In Time of The Breaking of Nations

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There are times when the world’s events seem to dwarf the human perspective. When whatever one might do feels small and gestural, energetic work with shovels in the midst of an avalanche.

In January 1916, Thomas Hardy published these twelve lines in The Saturday Review.

In Time of ‘The Breaking of Nations’


Only a man harrowing clods
In a slow silent walk
With an old horse that stumbles and nods
Half asleep as they stalk.


Only thin smoke without flame
From the heaps of couch-grass;
Yet this will go onward the same
Though Dynasties pass.


Yonder a maid and her wight
Come whispering by:
War’s annals will cloud into night
Ere their story die.

Like seedling trees working their way at the foundations of a great edifice, the slow action of ordinary human lives lifts away and pushes aside what appear at first to be impossibly larger forces.

A handful of weeks ago, my two children and their four cousins, six children under the age of ten, washed their grandfather’s grave in San Jose on the fifth anniversary of his death. He and my wife’s mother, Lan, were married in Vietnam during what they knew as the American War. They fled with their first daughter, Thuy, by boat. Their second daughter, Tran, was born in a refugee camp in Malaysia. Uyen, my wife, was the first born in this country, in Wichita, where the family was sponsored by Catholics and where her father worked in a meatpacking plant. Their fourth daughter, Van, arrived several years later, after the family had moved south, to Bayou La Batre, Alabama, the closest American equivalent to a Vietnamese shrimping town.

Hung (“Tony”) has three dates on the tombstone he’d occupied himself designing in his final year with cancer: his birth, his death and his arrival in America. He had a little over thirty years here, enough to build a family, to own shrimping boats and lose them, to claw back from bankruptcy, to move to San Jose, to sell nuts in the flea markets, to learn a trade, to build a machinist’s shop, to raise four American girls, and to celebrate the arrival of the first three of his six grandchildren, watching them play in a garden full of fruit trees behind a house in the hills of San Jose he owned outright.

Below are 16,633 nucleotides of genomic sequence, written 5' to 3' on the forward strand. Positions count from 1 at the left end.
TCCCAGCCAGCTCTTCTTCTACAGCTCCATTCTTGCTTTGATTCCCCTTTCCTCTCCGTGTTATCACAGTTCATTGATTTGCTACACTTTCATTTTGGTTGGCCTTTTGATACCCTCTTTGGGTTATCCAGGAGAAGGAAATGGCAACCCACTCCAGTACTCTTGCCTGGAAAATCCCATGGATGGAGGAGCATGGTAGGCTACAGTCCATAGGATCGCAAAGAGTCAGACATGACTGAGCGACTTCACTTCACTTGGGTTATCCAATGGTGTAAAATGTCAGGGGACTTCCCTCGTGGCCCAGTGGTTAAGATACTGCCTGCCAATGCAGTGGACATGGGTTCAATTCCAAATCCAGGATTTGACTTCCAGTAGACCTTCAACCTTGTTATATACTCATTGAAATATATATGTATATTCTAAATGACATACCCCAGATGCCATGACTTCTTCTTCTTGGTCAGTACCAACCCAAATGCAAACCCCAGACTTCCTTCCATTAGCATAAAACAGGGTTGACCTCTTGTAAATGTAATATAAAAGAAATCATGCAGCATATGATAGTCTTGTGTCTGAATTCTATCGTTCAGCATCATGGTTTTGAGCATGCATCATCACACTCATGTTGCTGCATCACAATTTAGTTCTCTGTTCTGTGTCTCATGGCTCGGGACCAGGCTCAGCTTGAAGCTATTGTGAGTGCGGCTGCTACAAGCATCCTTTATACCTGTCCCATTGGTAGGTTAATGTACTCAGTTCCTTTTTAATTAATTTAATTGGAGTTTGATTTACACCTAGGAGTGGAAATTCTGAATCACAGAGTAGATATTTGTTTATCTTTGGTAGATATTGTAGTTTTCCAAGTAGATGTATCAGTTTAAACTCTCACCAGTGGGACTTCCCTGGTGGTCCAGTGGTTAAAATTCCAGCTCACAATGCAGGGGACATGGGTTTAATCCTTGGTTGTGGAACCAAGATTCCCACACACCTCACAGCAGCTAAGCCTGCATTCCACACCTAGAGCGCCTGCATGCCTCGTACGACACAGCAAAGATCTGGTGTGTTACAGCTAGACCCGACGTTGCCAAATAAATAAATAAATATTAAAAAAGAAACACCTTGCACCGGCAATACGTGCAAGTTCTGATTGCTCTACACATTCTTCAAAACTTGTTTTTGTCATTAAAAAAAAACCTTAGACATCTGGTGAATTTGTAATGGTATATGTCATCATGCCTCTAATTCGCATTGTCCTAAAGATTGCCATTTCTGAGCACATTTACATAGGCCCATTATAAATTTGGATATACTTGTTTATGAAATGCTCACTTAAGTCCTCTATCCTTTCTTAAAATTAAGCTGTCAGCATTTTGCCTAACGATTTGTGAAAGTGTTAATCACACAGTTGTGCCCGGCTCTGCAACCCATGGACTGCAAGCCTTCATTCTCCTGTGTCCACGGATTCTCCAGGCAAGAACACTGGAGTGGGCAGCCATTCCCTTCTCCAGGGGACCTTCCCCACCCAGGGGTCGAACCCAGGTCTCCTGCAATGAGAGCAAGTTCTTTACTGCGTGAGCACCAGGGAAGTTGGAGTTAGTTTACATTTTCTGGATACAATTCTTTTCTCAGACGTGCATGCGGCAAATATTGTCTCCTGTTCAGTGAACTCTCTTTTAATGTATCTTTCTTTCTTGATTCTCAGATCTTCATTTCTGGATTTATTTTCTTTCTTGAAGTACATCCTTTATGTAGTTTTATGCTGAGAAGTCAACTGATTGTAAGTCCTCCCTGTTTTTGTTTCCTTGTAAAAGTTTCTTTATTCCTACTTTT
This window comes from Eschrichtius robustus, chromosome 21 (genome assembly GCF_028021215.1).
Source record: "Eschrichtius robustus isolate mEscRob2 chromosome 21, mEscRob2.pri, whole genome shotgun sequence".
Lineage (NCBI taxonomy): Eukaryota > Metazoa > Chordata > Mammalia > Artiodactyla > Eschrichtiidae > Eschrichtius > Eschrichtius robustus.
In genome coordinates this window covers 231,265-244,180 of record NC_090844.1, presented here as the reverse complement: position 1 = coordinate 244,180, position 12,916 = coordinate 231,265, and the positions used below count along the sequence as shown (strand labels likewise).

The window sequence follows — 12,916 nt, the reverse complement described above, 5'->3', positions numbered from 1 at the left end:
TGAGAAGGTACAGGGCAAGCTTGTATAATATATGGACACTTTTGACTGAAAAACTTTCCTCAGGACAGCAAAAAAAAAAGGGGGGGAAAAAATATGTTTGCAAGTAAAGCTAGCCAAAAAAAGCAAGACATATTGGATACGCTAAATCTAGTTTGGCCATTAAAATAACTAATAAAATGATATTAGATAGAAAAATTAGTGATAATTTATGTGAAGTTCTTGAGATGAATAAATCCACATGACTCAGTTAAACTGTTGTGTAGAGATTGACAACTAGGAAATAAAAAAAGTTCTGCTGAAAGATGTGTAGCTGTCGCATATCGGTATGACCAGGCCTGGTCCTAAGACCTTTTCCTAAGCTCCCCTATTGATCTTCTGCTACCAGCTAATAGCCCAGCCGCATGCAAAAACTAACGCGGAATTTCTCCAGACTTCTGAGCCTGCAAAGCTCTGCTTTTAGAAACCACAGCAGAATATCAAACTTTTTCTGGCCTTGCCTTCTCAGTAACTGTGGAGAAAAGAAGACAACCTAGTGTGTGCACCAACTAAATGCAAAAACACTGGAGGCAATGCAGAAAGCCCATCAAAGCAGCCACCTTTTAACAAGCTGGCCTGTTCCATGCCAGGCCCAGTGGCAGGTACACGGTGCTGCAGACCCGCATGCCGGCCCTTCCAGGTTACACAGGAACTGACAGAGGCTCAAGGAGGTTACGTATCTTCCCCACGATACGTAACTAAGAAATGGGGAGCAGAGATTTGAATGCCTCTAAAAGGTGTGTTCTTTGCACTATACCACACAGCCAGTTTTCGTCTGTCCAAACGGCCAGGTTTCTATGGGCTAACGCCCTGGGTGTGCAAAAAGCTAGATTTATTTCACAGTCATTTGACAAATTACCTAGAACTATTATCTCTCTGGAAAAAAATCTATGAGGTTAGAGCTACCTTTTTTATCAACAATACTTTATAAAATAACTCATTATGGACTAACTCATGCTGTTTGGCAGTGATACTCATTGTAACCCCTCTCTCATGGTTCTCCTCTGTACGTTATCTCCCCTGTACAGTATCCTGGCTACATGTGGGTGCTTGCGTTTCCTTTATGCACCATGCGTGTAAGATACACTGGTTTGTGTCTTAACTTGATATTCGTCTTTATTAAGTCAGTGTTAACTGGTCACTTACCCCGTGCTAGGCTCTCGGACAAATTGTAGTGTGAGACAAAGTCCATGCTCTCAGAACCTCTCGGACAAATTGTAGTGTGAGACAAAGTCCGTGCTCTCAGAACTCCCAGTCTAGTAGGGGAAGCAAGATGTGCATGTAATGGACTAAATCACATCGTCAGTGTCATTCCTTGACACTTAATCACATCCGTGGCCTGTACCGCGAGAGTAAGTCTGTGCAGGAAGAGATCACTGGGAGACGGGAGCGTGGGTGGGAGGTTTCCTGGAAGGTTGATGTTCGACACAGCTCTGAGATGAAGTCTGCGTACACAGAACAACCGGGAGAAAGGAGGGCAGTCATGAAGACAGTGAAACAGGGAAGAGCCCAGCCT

If you, reading this, and I could somehow turn time back, and starting from a vantage far above, somehow steer our gaze to see Tony and Lan’s courtship, how small their lives would look against the backdrop of “war’s annals,” with Vietnam itself simply one fiery patch in a conflict that defied any human scale. And if we moved our sights west, we’d see an America hurtling with full fury into being torn apart, without any clear path to healing.

How did we heal then, how did we tear again and how will we heal now?

Nothing is more powerful than the slow force of families building their lives, having children, making the best try they can at their own idea of America. The annals of this time too will “cloud into night,” lifted, turned and smoothed by the steady, multiplicative action of love’s bond. We have work to do in the meantime, as each generation does, work of no small urgency. May we do this work with a sense of wonder for how our parents pointed their lives upward toward what light they sensed amidst their generation’s storms, and with a sense of hopefulness for the world our children will grow from the soil of our ordinary lives.

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Niko Canner

Niko Canner founded Incandescent in 2013. His work spans the firm’s three major areas of focus: serving as a thought partner to leaders of large enterprises on strategy, organization and innovation; advising founders on the development of their ventures; and partnering with foundations and non-profits engaged in systems change.

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